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Indian-origin artist and musician Pradeep Prabhakaran aka as Sedunath Prabhakar has been denied the Distinguished Talent visa which would have allowed him to stay in Australia permanently.
Mr Prabhakaran is a well-known painter and an Indian Carnatic classical musician who runs the Kalakshetra Art and Music School in Melbourne.
One of his most significant works, a series of portraits of 50 eminent Australians painted on a single canvas and titled ‘Pride of Australia’ was displayed in Queen’s Hall in the Victorian Parliament House on 24 and 25 May 2017.
An artistic painter in traditional Indian and western contemporary styles of painting, Mr Prabhakaran graduated in fine arts from the Baroda School of Arts in 1998 and arrived in Australia in 2008.
In 2015, he established the Kalakshetra Art and Music School in Melbourne where he says the inspiration behind the school was ‘his strong desire to introduce the Indian culture, art and music to the young generation of Australians and Indians who reside in Australia.”
In his school, he trains students to draw, paint and also teaches students Indian Carnatic classical music.
He has displayed his works, both in India and Australia, including group exhibitions at the Collingwood Art Gallery and Chelsea Art Gallery in Melbourne.
He has won local awards, recognition and certificate of appreciation and contributions by the local Indian organisations and has been featured widely in the local community media.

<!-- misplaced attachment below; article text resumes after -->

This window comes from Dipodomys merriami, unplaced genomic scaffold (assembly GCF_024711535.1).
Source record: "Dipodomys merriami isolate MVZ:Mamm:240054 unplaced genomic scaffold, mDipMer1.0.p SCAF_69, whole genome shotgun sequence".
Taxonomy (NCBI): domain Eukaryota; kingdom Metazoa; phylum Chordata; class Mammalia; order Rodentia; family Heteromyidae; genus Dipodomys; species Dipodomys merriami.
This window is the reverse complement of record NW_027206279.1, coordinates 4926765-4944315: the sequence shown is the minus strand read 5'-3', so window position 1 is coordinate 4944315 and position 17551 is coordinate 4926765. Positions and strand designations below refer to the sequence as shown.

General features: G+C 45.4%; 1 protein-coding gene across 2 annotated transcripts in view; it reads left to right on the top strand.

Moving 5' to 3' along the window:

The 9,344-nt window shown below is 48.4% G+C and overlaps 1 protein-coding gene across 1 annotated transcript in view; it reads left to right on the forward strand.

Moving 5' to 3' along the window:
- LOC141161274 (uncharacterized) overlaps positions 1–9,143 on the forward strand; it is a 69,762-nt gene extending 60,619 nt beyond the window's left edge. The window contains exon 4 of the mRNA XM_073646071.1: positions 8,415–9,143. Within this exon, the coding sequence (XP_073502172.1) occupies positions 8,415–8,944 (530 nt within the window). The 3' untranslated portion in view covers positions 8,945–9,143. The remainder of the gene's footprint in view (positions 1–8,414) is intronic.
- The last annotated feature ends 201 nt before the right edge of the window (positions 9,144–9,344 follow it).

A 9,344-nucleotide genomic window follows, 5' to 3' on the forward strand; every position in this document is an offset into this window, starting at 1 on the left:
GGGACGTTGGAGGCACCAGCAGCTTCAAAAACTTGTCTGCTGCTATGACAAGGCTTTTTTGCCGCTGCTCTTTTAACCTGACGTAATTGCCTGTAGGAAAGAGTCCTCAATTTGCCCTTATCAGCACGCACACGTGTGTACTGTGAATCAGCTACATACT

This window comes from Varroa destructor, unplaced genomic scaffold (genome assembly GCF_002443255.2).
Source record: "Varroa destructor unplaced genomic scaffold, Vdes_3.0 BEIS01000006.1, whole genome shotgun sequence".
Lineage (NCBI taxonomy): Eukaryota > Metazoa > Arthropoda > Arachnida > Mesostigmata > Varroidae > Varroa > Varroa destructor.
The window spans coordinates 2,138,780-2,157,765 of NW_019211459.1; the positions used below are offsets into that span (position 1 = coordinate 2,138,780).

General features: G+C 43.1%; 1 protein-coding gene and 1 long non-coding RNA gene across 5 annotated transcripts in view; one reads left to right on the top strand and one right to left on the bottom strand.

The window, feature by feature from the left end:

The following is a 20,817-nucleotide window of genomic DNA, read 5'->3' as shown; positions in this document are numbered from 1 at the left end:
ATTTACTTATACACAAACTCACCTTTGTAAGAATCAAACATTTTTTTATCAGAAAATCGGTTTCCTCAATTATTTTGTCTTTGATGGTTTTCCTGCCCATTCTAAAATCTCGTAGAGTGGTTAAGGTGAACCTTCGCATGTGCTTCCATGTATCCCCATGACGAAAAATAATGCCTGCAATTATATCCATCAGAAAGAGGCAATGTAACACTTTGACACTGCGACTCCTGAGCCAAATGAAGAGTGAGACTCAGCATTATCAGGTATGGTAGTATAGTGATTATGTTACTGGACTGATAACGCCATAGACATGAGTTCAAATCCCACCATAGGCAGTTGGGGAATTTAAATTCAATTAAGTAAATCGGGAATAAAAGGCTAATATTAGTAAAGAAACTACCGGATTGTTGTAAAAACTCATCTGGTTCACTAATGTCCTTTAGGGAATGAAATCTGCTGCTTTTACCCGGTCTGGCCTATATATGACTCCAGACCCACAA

Based on this profile, Mr Prabhakaran applied for a Distinguished Talent (Residence) Class BX visas in July 2016. This is a permanent residency visa for people who have an internationally recognised record of exceptional and outstanding achievement.
However, the Department of Immigration and Border Protection (now Department of Home Affairs) refused him and his family the Distinguished Talent (Residence) (Class BX) Subclass 858 visas in December 2016.
"Passionate and committed and but not distinguished enough"
Mr Prabhakaran took the matter to the Administrative Appeals Tribunal (AAT) of Australia and submitted letters of support from Telmo Languiller MLA, Member for Tarneit, and Robin Scott MP, Minister for Multicultural Affairs and Murray Thompson MP, Member for Sandringham as well as an evidence of support from Ms Tara Rajkumar OAM who called him a real star in the South Asian community with lots of potential.
The tribunal found Mr Prabhakaran to be a passionate, committed and talented artist, who 'has significant potential to develop a national and international reputation' but said the evidence does not satisfy that the applicant had 'an internationally recognised record of exceptional and outstanding achievement' as a painter or musician at the time of application.
The AAT Member Sheridan Lee accepted that judging or assessing the reputation of an artist or musician is inherently quite difficult but concluded Mr Prabhakaran did not qualify the criteria of the visa requirement at the time of application.
It was noted that some of the events and exhibitions had taken place after the visa was applied for and were not on record at the time of application.
The tribunal also noted that the recognition Mr Prabhakaran had received through prizes had been awarded in localised community arts groups, as opposed to the national or international level.
There was also no evidence to indicate that his works were held in any prestigious collections or galleries.
The media coverage mentioned in the appeal targeted the international Indian community and was not in arts-focused news publications or journals.
For these reasons, Mr Prabhakaran did not establish the requisite level of international recognition or exceptional and outstanding achievement and thus the Tribunal affirmed the decisions not to grant him and the dependents the Distinguished Talent (Residence) Class BX visas.